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Aquinas’ Catena Aurea on Luke 7:24-30

Posted by Dim Bulb on December 12, 2011

Ver  24. And when the messengers of John were departed, he began to speak to the people concerning John, What went you out into the wilderness for to see? A reed shaken with the wind?25. But what went you out for to see? A man clothed in soft raiment? Behold, they which are gorgeously appareled, and live delicately, are in kings’ courts.26. But what went you out for to see? A prophet? Yea, I say to you, and much more than a prophet.27. This is he, of whom it is written, Behold, I send my messenger before your face, which shall prepare your way before you.28. For I say to you, Among those that are born of women there is not a greater prophet than John the Baptist: but he that is least in the kingdom of God is greater than he.

CYRIL; The Lord, knowing the secrets of men, foresaw that some would say, If until now John is ignorant of Jesus, how did he show Him to us, saying, Behold the Lamb of God, which takes away the sins of the world? To quench therefore this feeling which had taken possession of them, He prevented the injury which might arise from the offense, as it follows, And when the messengers of John were departed, he began to speak to the people concerning John, what went you out for to see? A reed shaken in the wind? As if He said, you marveled at John the Baptist, and oftentimes came to see him, passing over long journeys in the desert; surely in vain, if you think him so fickle as to be like a reed bending down whichever way the wind moves it. For such he appears to be, who lightly avows his ignorance of the things which he knows.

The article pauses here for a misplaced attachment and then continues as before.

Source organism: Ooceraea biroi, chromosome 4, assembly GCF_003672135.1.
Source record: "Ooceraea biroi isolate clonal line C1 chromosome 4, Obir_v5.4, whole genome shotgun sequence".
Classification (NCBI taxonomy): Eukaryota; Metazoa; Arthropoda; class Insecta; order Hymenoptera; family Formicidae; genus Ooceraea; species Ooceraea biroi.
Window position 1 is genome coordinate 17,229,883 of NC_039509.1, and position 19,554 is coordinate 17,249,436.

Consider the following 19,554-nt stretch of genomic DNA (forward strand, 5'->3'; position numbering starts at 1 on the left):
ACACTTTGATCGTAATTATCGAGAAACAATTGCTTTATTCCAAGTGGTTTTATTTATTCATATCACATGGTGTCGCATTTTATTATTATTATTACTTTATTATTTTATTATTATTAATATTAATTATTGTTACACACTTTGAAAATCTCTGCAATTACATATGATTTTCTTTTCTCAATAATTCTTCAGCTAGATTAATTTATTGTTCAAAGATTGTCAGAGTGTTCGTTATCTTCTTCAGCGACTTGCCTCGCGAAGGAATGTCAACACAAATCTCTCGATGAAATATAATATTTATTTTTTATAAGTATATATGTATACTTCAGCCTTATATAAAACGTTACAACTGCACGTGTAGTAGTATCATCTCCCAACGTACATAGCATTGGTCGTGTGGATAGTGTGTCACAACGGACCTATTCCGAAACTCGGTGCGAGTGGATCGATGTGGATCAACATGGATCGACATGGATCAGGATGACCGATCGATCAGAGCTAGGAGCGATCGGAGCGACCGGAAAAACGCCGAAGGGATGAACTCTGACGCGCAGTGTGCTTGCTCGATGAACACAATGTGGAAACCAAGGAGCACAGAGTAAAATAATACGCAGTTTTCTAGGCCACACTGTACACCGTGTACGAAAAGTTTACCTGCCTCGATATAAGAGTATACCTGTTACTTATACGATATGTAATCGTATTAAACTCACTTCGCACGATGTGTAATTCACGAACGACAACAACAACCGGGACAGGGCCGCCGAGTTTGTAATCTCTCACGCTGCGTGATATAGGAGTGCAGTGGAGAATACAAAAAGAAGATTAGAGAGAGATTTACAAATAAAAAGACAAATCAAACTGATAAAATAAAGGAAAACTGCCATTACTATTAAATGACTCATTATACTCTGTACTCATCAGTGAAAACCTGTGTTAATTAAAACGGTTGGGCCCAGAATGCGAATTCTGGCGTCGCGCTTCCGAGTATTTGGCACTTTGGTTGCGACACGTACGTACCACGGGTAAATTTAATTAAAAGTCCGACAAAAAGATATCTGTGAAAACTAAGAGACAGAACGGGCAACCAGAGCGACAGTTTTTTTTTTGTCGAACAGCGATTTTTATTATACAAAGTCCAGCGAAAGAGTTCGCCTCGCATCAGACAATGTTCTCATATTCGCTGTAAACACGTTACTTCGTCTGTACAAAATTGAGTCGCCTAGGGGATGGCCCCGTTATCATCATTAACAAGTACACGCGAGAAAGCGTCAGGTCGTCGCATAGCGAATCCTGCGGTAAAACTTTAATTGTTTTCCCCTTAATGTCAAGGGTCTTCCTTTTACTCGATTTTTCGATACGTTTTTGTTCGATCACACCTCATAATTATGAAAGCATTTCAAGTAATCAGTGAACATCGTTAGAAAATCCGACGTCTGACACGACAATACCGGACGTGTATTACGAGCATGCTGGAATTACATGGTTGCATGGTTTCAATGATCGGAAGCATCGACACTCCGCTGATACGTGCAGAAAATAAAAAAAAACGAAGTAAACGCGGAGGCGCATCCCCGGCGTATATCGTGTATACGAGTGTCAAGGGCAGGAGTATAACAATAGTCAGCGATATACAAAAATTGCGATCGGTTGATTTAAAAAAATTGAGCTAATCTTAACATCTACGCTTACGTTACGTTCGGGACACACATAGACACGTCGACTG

TIT. BOST. But you went not out into the desert, (where there is no pleasantness,) leaving your cities, except as caring for this man.

GREEK EX. Now these things were spoken by our Lord after the departure of John’s disciples, for He would not utter the praises of the Baptist while they were present, lest His words should be counted as those of a flatterer.

AMBROSE; Not unmeaningly then is the character of John praised there, who preferred the way of righteousness to the love of life, and swerved not through fear of death. For this world seems to be compared to a desert, into which, as yet barren and uncultivated, the Lord says we must not so enter as to regard men puffed up with a fleshly mind, and devoid of inward virtue, and vaunting themselves in the heights of frail worldly glory, as a kind of example and model for our imitation. And such being exposed to the storms of this world, and tossed to and from by a restless life, are rightly compared to a reed.

GREEK EX. We have also an infallible testimony to John’s way of life in his manner of clothing, and his imprisonment, into which he never would have been cast had he known how to court princes; as it follows, but what went you out for to see? A man clothed with soft raiment? Behold they who are gorgeously appareled, and live delicately, are in kings’ houses. By being clothed with soft raiment, he signifies men who live luxuriously.

CHRYS. But a soft garment relaxes the austerity of the soul; and if worn by a hard and rigorous body, soon, by such effeminacy, makes it frail and delicate. But when the body becomes softer, the soul must also share the injury; for generally its workings correspond wit the conditions of the body.